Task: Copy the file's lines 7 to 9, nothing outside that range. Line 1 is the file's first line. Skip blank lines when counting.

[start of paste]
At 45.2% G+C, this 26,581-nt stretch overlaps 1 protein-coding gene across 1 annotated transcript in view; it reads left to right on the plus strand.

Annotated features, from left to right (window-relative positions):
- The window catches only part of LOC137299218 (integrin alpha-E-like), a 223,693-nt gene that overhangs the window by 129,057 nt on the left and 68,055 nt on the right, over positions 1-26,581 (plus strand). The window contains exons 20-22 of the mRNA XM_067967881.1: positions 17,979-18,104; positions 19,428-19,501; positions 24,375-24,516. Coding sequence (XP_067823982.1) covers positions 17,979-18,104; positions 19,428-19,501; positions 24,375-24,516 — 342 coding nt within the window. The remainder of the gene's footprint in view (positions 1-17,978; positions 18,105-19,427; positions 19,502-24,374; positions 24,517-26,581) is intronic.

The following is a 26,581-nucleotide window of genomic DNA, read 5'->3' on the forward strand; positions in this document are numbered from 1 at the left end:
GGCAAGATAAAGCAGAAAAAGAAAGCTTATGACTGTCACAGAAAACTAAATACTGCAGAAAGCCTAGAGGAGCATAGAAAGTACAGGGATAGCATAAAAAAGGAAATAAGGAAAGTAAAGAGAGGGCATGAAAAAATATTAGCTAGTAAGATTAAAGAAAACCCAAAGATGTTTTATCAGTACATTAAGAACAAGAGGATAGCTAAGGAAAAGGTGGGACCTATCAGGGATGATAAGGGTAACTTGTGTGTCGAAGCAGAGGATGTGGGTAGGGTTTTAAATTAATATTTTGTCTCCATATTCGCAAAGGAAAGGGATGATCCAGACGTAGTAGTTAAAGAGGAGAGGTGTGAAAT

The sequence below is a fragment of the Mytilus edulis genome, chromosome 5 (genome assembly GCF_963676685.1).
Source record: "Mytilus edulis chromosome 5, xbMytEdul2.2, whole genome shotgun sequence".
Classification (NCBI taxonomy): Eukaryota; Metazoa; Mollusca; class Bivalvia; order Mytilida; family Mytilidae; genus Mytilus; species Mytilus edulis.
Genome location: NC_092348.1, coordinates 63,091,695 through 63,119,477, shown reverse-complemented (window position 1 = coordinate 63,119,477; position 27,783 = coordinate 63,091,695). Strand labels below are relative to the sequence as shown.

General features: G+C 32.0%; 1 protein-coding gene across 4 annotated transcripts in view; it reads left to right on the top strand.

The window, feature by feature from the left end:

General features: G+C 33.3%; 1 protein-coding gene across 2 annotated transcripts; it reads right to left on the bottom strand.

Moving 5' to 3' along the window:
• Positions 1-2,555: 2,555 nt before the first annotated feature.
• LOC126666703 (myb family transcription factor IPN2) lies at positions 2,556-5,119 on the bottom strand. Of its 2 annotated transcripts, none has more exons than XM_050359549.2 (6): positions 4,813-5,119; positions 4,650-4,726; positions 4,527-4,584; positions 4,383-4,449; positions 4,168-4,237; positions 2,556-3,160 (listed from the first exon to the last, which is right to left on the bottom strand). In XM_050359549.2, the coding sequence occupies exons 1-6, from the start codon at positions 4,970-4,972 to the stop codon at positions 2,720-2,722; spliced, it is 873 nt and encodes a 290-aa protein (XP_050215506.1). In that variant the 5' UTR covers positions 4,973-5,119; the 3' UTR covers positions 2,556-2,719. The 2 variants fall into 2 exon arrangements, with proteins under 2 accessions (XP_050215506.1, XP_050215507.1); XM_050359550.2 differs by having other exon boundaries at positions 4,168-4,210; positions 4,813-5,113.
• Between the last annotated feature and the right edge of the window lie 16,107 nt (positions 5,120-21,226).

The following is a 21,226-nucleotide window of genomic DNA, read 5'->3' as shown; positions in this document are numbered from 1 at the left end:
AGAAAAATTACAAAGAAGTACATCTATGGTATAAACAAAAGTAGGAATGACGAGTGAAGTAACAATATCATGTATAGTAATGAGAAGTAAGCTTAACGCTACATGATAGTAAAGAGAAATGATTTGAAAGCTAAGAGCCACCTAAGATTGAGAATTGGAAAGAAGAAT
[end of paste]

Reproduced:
Source record: "Mytilus edulis chromosome 5, xbMytEdul2.2, whole genome shotgun sequence".
Classification (NCBI taxonomy): Eukaryota; Metazoa; Mollusca; class Bivalvia; order Mytilida; family Mytilidae; genus Mytilus; species Mytilus edulis.
Genome location: NC_092348.1, coordinates 63,091,695 through 63,119,477, shown reverse-complemented (window position 1 = coordinate 63,119,477; position 27,783 = coordinate 63,091,695). Strand labels below are relative to the sequence as shown.